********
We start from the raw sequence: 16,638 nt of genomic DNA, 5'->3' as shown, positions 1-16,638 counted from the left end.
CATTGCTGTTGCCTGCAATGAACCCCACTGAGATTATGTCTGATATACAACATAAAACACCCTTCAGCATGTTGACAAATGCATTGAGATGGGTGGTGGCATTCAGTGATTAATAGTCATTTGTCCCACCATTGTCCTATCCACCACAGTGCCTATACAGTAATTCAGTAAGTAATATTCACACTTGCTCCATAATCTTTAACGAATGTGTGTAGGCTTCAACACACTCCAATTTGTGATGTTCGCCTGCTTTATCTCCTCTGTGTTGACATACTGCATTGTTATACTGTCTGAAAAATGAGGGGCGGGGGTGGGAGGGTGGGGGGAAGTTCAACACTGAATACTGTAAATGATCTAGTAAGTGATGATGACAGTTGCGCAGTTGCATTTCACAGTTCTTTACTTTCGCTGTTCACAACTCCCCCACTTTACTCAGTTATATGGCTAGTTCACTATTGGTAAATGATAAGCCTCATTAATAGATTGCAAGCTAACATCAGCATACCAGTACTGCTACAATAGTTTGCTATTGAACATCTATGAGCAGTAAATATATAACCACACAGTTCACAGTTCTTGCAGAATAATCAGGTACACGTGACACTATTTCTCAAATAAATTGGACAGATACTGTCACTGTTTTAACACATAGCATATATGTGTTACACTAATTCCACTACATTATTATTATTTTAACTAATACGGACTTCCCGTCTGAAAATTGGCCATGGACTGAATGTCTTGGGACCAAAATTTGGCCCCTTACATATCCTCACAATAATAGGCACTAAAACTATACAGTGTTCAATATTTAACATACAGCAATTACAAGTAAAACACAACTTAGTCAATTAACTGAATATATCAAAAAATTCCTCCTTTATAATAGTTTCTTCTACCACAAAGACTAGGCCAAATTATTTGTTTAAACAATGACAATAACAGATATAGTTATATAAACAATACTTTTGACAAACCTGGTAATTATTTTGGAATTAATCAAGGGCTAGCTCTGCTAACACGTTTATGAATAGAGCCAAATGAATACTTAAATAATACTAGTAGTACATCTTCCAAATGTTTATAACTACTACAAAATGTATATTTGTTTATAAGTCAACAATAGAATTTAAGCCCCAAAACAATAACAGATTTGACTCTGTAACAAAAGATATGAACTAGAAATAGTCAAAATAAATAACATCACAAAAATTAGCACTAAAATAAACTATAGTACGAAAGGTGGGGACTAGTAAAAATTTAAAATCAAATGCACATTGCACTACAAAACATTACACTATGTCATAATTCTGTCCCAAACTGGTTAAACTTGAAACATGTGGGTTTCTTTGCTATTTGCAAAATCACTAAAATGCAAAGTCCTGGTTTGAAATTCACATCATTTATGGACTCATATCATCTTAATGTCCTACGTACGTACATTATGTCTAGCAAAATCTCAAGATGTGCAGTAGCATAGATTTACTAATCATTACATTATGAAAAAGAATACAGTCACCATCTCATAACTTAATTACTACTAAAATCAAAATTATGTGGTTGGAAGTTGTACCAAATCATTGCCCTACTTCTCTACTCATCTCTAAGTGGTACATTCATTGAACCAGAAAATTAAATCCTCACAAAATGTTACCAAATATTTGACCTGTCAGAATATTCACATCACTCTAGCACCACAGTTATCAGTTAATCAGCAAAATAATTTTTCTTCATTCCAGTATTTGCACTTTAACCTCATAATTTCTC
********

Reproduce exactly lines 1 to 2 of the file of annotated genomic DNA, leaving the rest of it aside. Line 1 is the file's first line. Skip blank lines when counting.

We start from the raw sequence: 16,638 nt of genomic DNA, 5'->3' as shown, positions 1-16,638 counted from the left end.
CATTGCTGTTGCCTGCAATGAACCCCACTGAGATTATGTCTGATATACAACATAAAACACCCTTCAGCATGTTGACAAATGCATTGAGATGGGTGGTGGCATTCAGTGATTAATAGTCATTTGTCCCACCATTGTCCTATCCACCACAGTGCCTATACAGTAATTCAGTAAGTAATATTCACACTTGCTCCATAATCTTTAACGAATGTGTGTAGGCTTCAACACACTCCAATTTGTGATGTTCGCCTGCTTTATCTCCTCTGTGTTGACATACTGCATTGTTATACTGTCTGAAAAATGAGGGGCGGGGGTGGGAGGGTGGGGGGAAGTTCAACACTGAATACTGTAAATGATCTAGTAAGTGATGATGACAGTTGCGCAGTTGCATTTCACAGTTCTTTACTTTCGCTGTTCACAACTCCCCCACTTTACTCAGTTATATGGCTAGTTCACTATTGGTAAATGATAAGCCTCATTAATAGATTGCAAGCTAACATCAGCATACCAGTACTGCTACAATAGTTTGCTATTGAACATCTATGAGCAGTAAATATATAACCACACAGTTCACAGTTCTTGCAGAATAATCAGGTACACGTGACACTATTTCTCAAATAAATTGGACAGATACTGTCACTGTTTTAACACATAGCATATATGTGTTACACTAATTCCACTACATTATTATTATTTTAACTAATACGGACTTCCCGTCTGAAAATTGGCCATGGACTGAATGTCTTGGGACCAAAATTTGGCCCCTTACATATCCTCACAATAATAGGCACTAAAACTATACAGTGTTCAATATTTAACATACAGCAATTACAAGTAAAACACAACTTAGTCAATTAACTGAATATATCAAAAAATTCCTCCTTTATAATAGTTTCTTCTACCACAAAGACTAGGCCAAATTATTTGTTTAAACAATGACAATAACAGATATAGTTATATAAACAATACTTTTGACAAACCTGGTAATTATTTTGGAATTAATCAAGGGCTAGCTCTGCTAACACGTTTATGAATAGAGCCAAATGAATACTTAAATAATACTAGTAGTACATCTTCCAAATGTTTATAACTACTACAAAATGTATATTTGTTTATAAGTCAACAATAGAATTTAAGCCCCAAAACAATAACAGATTTGACTCTGTAACAAAAGATATGAACTAGAAATAGTCAAAATAAATAACATCACAAAAATTAGCACTAAAATAAACTATAGTACGAAAGGTGGGGACTAGTAAAAATTTAAAATCAAATGCACATTGCACTACAAAACATTACACTATGTCATAATTCTGTCCCAAACTGGTTAAACTTGAAACATGTGGGTTTCTTTGCTATTTGCAAAATCACTAAAATGCAAAGTCCTGGTTTGAAATTCACATCATTTATGGACTCATATCATCTTAATGTCCTACGTACGTACATTATGTCTAGCAAAATCTCAAGATGTGCAGTAGCATAGATTTACTAATCATTACATTATGAAAAAGAATACAGTCACCATCTCATAACTTAATTACTACTAAAATCAAAATTATGTGGTTGGAAGTTGTACCAAATCATTGCCCTACTTCTCTACTCATCTCTAAGTGGTACATTCATTGAACCAGAAAATTAAATCCTCACAAAATGTTACCAAATATTTGACCTGTCAGAATATTCACATCACTCTAGCACCACAGTTATCAGTTAATCAGCAAAATAATTTTTCTTCATTCCAGTATTTGCACTTTAACCTCATAATTTCTC